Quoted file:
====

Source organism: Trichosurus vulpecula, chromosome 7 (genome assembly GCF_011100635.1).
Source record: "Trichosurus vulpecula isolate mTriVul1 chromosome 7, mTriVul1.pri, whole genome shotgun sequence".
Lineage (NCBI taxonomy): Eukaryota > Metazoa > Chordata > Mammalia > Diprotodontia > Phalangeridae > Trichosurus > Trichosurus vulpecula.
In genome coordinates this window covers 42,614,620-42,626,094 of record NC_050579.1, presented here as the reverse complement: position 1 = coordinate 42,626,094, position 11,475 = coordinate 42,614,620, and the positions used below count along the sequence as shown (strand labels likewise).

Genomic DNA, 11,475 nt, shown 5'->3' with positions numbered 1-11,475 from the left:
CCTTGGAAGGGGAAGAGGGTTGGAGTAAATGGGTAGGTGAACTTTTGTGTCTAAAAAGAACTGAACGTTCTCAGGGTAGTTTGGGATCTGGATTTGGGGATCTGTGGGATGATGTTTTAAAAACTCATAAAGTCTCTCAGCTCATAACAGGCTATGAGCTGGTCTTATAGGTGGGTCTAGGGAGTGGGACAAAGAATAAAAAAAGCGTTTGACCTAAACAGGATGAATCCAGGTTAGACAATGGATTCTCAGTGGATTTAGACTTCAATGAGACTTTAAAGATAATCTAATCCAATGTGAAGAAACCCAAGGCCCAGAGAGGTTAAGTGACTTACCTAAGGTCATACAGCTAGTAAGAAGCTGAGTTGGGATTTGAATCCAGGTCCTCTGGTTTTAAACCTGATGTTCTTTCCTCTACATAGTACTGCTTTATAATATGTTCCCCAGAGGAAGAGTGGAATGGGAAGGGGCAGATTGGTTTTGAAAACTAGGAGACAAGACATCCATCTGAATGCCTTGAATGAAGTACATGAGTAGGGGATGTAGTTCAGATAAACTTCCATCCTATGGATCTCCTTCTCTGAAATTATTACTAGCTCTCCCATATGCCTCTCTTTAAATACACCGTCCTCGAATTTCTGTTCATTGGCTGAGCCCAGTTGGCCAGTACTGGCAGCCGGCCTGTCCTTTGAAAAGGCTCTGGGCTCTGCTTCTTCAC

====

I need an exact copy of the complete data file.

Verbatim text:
Source organism: Trichosurus vulpecula, chromosome 7 (genome assembly GCF_011100635.1).
Source record: "Trichosurus vulpecula isolate mTriVul1 chromosome 7, mTriVul1.pri, whole genome shotgun sequence".
Lineage (NCBI taxonomy): Eukaryota > Metazoa > Chordata > Mammalia > Diprotodontia > Phalangeridae > Trichosurus > Trichosurus vulpecula.
In genome coordinates this window covers 42,614,620-42,626,094 of record NC_050579.1, presented here as the reverse complement: position 1 = coordinate 42,626,094, position 11,475 = coordinate 42,614,620, and the positions used below count along the sequence as shown (strand labels likewise).

Genomic DNA, 11,475 nt, shown 5'->3' with positions numbered 1-11,475 from the left:
CCTTGGAAGGGGAAGAGGGTTGGAGTAAATGGGTAGGTGAACTTTTGTGTCTAAAAAGAACTGAACGTTCTCAGGGTAGTTTGGGATCTGGATTTGGGGATCTGTGGGATGATGTTTTAAAAACTCATAAAGTCTCTCAGCTCATAACAGGCTATGAGCTGGTCTTATAGGTGGGTCTAGGGAGTGGGACAAAGAATAAAAAAAGCGTTTGACCTAAACAGGATGAATCCAGGTTAGACAATGGATTCTCAGTGGATTTAGACTTCAATGAGACTTTAAAGATAATCTAATCCAATGTGAAGAAACCCAAGGCCCAGAGAGGTTAAGTGACTTACCTAAGGTCATACAGCTAGTAAGAAGCTGAGTTGGGATTTGAATCCAGGTCCTCTGGTTTTAAACCTGATGTTCTTTCCTCTACATAGTACTGCTTTATAATATGTTCCCCAGAGGAAGAGTGGAATGGGAAGGGGCAGATTGGTTTTGAAAACTAGGAGACAAGACATCCATCTGAATGCCTTGAATGAAGTACATGAGTAGGGGATGTAGTTCAGATAAACTTCCATCCTATGGATCTCCTTCTCTGAAATTATTACTAGCTCTCCCATATGCCTCTCTTTAAATACACCGTCCTCGAATTTCTGTTCATTGGCTGAGCCCAGTTGGCCAGTACTGGCAGCCGGCCTGTCCTTTGAAAAGGCTCTGGGCTCTGCTTCTTCAC